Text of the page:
Assessment at Wye School

Over the past few years, there have been a number of changes to the way that student progress and achievement is assessed. These have been national changes including the abolishing of National Curriculum levels and the introduction of new GCSE grades. 

In the summer of 2017, year 11 pupils were awarded a new GCSE number grade in English and Maths for the first time. The new GCSE number grading system runs from 1-9 with 9 being the highest grade. This replaces the old A*-G system. An approximate conversion table for these grades is below.

Assessment at Wye School is used to check how students are currently doing, to predict how they are likely to do, to work out what we need to do to help them get better final outcomes. As National Curriculum grades have been abolished, we use the new 1-9 grades from years 7-11. We ensure that our curriculum and our assessment system are aligned and we plan our provision backwards from GCSE requirements to create a 5-year pathway to these very important exams.

The targets we set students are ambitious and challenging; our intention is that every student will work towards hitting these and if they achieve this, they are guaranteed to outperform their peers nationally and be well established for sixth form choices and their next steps.

Below is a more detailed explanation of how we use assessment to help our students do well and how our assessment system works.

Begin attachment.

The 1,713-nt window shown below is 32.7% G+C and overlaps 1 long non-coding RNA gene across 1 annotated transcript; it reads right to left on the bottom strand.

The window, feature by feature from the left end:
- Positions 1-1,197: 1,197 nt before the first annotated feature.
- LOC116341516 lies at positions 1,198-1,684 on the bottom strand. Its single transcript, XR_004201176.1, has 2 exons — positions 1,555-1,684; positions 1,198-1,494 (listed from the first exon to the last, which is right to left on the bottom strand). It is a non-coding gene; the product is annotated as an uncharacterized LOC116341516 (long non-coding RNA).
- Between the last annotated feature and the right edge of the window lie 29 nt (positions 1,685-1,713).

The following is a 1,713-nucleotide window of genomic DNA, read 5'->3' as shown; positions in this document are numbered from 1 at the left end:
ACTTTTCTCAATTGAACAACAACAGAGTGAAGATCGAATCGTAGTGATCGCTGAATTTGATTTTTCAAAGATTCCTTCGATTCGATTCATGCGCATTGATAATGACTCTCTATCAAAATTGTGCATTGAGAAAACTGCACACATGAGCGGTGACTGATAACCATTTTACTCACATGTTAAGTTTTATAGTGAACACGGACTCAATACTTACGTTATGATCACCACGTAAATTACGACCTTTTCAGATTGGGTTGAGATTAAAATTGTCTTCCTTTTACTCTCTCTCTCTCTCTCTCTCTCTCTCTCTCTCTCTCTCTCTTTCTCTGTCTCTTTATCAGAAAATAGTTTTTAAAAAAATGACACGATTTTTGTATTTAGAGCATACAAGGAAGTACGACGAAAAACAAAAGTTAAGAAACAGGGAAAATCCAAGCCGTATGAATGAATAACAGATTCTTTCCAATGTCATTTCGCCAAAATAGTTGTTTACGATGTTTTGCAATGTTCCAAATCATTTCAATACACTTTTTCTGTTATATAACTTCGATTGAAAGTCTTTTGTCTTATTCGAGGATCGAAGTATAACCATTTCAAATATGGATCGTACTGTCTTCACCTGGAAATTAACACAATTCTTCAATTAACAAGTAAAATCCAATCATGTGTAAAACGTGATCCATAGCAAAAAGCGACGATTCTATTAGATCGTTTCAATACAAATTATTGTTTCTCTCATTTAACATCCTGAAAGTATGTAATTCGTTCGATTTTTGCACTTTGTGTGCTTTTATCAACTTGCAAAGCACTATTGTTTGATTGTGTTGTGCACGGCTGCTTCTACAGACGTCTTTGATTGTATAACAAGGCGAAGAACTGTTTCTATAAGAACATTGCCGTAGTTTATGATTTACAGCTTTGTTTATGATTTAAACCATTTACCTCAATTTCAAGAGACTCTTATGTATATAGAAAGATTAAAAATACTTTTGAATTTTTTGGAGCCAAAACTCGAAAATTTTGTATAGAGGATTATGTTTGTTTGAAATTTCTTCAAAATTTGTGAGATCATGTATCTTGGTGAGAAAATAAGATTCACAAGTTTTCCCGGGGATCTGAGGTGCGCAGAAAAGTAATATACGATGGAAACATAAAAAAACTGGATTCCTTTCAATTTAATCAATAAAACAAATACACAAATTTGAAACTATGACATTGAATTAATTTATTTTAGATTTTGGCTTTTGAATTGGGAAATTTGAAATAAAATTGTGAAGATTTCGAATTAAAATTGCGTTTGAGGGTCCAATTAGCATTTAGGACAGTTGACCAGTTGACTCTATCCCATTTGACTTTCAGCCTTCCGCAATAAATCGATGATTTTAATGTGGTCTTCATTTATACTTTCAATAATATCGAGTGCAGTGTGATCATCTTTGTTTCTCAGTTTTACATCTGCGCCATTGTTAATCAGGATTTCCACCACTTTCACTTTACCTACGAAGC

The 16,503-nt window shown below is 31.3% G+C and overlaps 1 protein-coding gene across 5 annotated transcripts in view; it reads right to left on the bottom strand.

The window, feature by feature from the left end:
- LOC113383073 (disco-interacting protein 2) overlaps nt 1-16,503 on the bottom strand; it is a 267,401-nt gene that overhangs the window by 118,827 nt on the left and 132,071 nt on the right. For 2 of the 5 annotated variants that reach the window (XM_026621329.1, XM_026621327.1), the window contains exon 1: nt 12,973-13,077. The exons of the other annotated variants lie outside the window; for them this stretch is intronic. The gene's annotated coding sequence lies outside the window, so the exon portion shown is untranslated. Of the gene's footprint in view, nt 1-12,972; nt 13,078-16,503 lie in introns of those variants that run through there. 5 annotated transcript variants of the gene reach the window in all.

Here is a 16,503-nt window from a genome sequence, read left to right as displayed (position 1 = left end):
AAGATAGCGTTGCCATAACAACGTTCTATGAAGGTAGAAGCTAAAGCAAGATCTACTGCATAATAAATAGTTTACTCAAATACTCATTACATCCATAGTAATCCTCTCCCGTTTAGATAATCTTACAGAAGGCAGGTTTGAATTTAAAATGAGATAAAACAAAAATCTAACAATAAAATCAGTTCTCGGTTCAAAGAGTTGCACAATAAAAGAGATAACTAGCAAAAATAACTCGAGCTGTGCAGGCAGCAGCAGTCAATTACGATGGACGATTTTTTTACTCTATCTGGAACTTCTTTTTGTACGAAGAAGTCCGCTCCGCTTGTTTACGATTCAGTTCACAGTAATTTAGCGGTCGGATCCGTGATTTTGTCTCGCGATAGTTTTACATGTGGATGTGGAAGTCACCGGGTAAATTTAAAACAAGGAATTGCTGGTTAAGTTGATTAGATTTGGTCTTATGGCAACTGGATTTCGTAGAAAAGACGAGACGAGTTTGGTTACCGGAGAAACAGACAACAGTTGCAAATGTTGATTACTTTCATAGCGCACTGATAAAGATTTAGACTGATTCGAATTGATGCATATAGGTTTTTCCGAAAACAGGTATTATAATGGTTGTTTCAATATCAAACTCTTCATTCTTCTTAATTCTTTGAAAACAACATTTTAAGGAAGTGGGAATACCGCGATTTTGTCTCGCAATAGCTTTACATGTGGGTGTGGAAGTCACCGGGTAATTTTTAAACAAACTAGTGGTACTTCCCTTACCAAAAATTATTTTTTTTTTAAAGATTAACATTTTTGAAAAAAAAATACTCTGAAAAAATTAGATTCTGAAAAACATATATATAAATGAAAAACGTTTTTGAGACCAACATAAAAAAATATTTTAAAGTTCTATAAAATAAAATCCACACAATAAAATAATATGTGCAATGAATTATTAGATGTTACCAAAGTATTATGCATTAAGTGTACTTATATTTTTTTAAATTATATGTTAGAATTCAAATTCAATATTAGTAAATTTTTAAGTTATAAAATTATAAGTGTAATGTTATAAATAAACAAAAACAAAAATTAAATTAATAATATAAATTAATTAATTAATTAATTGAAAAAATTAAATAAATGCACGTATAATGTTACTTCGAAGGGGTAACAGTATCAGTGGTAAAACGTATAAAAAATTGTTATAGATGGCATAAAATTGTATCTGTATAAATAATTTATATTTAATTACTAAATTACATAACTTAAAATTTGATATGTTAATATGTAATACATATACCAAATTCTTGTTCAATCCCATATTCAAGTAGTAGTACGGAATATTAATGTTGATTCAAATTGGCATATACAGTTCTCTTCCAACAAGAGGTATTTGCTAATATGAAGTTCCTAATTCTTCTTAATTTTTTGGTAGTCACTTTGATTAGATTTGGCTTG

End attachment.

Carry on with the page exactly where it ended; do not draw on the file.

Targets and Grading

Pupils’ baseline KS2 scores are converted to a predicted new GCSE number. This conversion is based on the proportions of pupils who achieve each grade at KS2 compared to the proportions at GCSE.

These grades are age-related grades. They refer to a pupil’s position in the performance distribution for their age group. These grades do not tell you what a pupil would get if they took a GCSE at that moment in time. So, for example, if a pupil gets a grade 9 in Summer of Year 7, it means we think they are performing as well as could be expected for their age group. It does not mean that they could get a 9 if they sat a GCSE examination at that point.

In order to make sure these grades are as robust as possible, we moderate within the network, use shared assessments, and reference externally wherever possible. Where this is not possible, students will be given one of the following grades: above target, on target, approaching target or below target. If a student is approaching target, it would suggest that they are making average progress in that subject.

  • Targets are aspirational. They are designed to stretch and challenge all students.
  • You can get a grade 9 in year 7 – but it means something different from a grade 9 in year 11.
  • Assessments get harder from term to term and year to year, so that a grade 6 in year 11 represents a higher standard than a grade 6 in year 8.


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